For more structured learning, should I do a bootcamp or a post-graduate programme in SG?
Bootcamps tend to be cheaper (~S$5K) and faster (3-6 months), though outcomes tend to be less strong than post-graduate programmes because of the reduced exposure to computer science foundations.
Post-graduate programmes are more expensive (~S$10K+) and longer (1-2 years), but outcomes can be stronger if graduates put in the effort to pick up more practical skills during or after the course.
Where can I learn more about bootcamps in Singapore?
Most reputable bootcamps in Singapore are partners with IMDA's Tech Immersion and Training Programme (TIPP) and Rocket Academy is a partner.
How does Rocket Academy compare to other coding bootcamps in Singapore?
Rocket Academy's teaching and job support are led by software engineers, allowing Rocket Academy to be most in touch with needs of the software engineering community in Singapore and update our courses accordingly.
What are the best post-graduate SWE programmes in SG?
- NUS-ISS offers a master's programme in software engineering.
- University of Newcastle Singapore offers a bachelor's programme in information technology.
- Please reach out to us if you know any others!
Let's get the toughest questions out of the way.
1. How do I get a SWE job in Singapore?
- Learn how to build software products. You can do this through self-learning, joining a bootcamp, or joining a post-graduate programme.
- Practice data structures and algorithms interview problems such as ones on Leetcode or Hackerrank. These problems are commonly used especially by larger tech companies as a standard and efficient way to screen candidates.
- Get referrals through friends working as software engineers. If you don't know any, try to make connections at meetups or on LinkedIn with the Add a Note feature when you connect with others.
- Apply to as many open jobs as you can find. Try to schedule interviews at companies you are less interested in first to get more interview experience. Most software engineering interviews are similar, thus practice makes perfect.
2. Do tech employers recognise self-learners in Singapore?
Yes, although bigger tech companies' recruiting departments often explicitly screen for university CS degrees because they have a more competitive applicant pool and CS grads tend to be stronger candidates overall.
Most tech employers will be willing to hire self-learners if they can do the job well, regardless of past experience or credentials. Ironically, it is usually past experience or credentials that allow self-learners to get interviews. This is where bootcamp credentials can be helpful.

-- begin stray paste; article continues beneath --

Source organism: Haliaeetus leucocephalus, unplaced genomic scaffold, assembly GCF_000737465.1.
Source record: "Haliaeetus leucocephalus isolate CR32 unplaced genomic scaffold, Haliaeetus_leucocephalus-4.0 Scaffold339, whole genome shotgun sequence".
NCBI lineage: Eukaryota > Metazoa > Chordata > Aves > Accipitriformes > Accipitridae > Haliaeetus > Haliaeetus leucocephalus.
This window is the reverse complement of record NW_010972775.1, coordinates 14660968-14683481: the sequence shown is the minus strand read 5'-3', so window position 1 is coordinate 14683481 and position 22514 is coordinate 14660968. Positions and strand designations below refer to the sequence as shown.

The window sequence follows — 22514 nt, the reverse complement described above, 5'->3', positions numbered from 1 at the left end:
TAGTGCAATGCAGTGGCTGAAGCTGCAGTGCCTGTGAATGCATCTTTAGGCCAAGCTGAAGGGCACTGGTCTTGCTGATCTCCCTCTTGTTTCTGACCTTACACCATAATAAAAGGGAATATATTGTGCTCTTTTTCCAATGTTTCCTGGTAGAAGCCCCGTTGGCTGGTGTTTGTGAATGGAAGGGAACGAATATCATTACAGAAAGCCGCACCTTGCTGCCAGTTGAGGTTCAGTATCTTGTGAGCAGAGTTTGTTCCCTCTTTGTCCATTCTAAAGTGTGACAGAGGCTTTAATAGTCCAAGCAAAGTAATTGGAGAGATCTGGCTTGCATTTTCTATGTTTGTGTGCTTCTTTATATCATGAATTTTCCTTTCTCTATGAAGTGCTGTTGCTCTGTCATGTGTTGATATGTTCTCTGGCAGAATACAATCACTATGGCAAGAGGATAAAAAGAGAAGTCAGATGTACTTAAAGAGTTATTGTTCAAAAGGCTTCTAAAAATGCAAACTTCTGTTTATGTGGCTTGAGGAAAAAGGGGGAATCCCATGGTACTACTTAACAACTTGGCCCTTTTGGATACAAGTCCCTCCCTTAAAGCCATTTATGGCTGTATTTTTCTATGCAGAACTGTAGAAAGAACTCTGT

3. Do tech employers recognise coding bootcamps in Singapore?
Yes. However, because bootcamp grads tend to have a weaker foundation than CS grads, bootcamps grads tend to take slightly more entry-level roles than CS grads.
4. How do bootcamps like Rocket's help graduates get jobs in SG?
- Most bootcamps have relationships with employers in Singapore and invite employers to attend a demo day to meet graduates at the end of each batch.
- Some bootcamps such as ThoughtWorks JumpStart are subsidiaries of a software agency, and have the capability to hire graduates into their own parent company.
- Beyond demo day, Rocket Academy helps bootcamp graduates get jobs by actively supporting graduates with unlimited resume reviews, interview prep, and continued referrals to new open jobs through the Rocket Academy network. Rocket Academy maintains a database of open software engineering jobs across Singapore such that graduates can enjoy referrals to the widest selection of jobs available.
- Rocket Academy also hosts Q&As with software engineers from the industry, where students can attend and develop professional relationships with speakers.
- Rocket Academy's career services are led by software engineers, unlike career services at other bootcamps.
5. How do post-graduate programmes help graduates get jobs in SG?
Similar to bootcamps, post-graduate programmes typically have job fairs and career offices to support students. However, post-graduate programmes do not have the same incentives as bootcamps to get graduates jobs because their subsidies do not depend on graduates getting jobs.